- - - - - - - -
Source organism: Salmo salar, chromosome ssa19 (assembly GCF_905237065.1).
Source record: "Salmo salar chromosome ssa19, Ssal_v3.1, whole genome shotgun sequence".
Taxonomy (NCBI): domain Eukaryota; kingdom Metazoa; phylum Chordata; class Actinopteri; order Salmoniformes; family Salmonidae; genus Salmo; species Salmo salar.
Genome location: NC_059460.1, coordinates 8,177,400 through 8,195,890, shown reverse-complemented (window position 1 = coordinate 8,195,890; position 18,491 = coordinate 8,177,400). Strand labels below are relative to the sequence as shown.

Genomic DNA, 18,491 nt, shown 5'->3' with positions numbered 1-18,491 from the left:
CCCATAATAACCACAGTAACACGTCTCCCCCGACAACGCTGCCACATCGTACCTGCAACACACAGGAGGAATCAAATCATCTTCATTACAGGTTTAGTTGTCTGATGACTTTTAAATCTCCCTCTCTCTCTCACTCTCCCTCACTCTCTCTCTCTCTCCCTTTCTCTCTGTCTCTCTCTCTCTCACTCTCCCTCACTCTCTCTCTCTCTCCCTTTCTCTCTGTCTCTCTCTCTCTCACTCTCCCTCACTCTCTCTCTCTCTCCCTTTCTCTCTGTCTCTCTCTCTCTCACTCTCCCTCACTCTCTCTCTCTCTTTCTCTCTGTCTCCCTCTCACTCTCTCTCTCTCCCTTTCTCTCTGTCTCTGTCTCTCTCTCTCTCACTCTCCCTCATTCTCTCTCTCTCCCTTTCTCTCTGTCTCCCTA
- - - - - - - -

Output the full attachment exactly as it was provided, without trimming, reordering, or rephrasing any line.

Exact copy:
Source organism: Salmo salar, chromosome ssa19 (assembly GCF_905237065.1).
Source record: "Salmo salar chromosome ssa19, Ssal_v3.1, whole genome shotgun sequence".
Taxonomy (NCBI): domain Eukaryota; kingdom Metazoa; phylum Chordata; class Actinopteri; order Salmoniformes; family Salmonidae; genus Salmo; species Salmo salar.
Genome location: NC_059460.1, coordinates 8,177,400 through 8,195,890, shown reverse-complemented (window position 1 = coordinate 8,195,890; position 18,491 = coordinate 8,177,400). Strand labels below are relative to the sequence as shown.

Genomic DNA, 18,491 nt, shown 5'->3' with positions numbered 1-18,491 from the left:
CCCATAATAACCACAGTAACACGTCTCCCCCGACAACGCTGCCACATCGTACCTGCAACACACAGGAGGAATCAAATCATCTTCATTACAGGTTTAGTTGTCTGATGACTTTTAAATCTCCCTCTCTCTCTCACTCTCCCTCACTCTCTCTCTCTCTCCCTTTCTCTCTGTCTCTCTCTCTCTCACTCTCCCTCACTCTCTCTCTCTCTCCCTTTCTCTCTGTCTCTCTCTCTCTCACTCTCCCTCACTCTCTCTCTCTCTCCCTTTCTCTCTGTCTCTCTCTCTCTCACTCTCCCTCACTCTCTCTCTCTCTTTCTCTCTGTCTCCCTCTCACTCTCTCTCTCTCCCTTTCTCTCTGTCTCTGTCTCTCTCTCTCTCACTCTCCCTCATTCTCTCTCTCTCCCTTTCTCTCTGTCTCCCTA